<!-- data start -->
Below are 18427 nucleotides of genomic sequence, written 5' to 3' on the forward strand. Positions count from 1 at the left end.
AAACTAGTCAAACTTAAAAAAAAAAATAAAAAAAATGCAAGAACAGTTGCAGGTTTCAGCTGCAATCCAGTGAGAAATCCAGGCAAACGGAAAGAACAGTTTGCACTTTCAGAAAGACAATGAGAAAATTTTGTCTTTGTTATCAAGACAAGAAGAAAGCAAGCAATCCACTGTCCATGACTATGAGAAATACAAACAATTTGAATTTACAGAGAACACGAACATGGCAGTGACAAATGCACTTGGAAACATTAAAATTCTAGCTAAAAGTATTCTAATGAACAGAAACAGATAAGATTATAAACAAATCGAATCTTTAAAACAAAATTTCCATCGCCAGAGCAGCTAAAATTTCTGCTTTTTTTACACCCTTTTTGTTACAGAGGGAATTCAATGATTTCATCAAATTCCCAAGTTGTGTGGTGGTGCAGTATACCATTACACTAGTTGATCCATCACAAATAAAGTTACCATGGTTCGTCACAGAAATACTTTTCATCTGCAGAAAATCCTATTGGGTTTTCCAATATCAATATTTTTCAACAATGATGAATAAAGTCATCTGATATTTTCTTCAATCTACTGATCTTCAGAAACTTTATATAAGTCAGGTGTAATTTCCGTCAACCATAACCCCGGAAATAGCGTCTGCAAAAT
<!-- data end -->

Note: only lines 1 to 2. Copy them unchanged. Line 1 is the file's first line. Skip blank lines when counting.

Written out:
Below are 18427 nucleotides of genomic sequence, written 5' to 3' on the forward strand. Positions count from 1 at the left end.
AAACTAGTCAAACTTAAAAAAAAAAATAAAAAAAATGCAAGAACAGTTGCAGGTTTCAGCTGCAATCCAGTGAGAAATCCAGGCAAACGGAAAGAACAGTTTGCACTTTCAGAAAGACAATGAGAAAATTTTGTCTTTGTTATCAAGACAAGAAGAAAGCAAGCAATCCACTGTCCATGACTATGAGAAATACAAACAATTTGAATTTACAGAGAACACGAACATGGCAGTGACAAATGCACTTGGAAACATTAAAATTCTAGCTAAAAGTATTCTAATGAACAGAAACAGATAAGATTATAAACAAATCGAATCTTTAAAACAAAATTTCCATCGCCAGAGCAGCTAAAATTTCTGCTTTTTTTACACCCTTTTTGTTACAGAGGGAATTCAATGATTTCATCAAATTCCCAAGTTGTGTGGTGGTGCAGTATACCATTACACTAGTTGATCCATCACAAATAAAGTTACCATGGTTCGTCACAGAAATACTTTTCATCTGCAGAAAATCCTATTGGGTTTTCCAATATCAATATTTTTCAACAATGATGAATAAAGTCATCTGATATTTTCTTCAATCTACTGATCTTCAGAAACTTTATATAAGTCAGGTGTAATTTCCGTCAACCATAACCCCGGAAATAGCGTCTGCAAAAT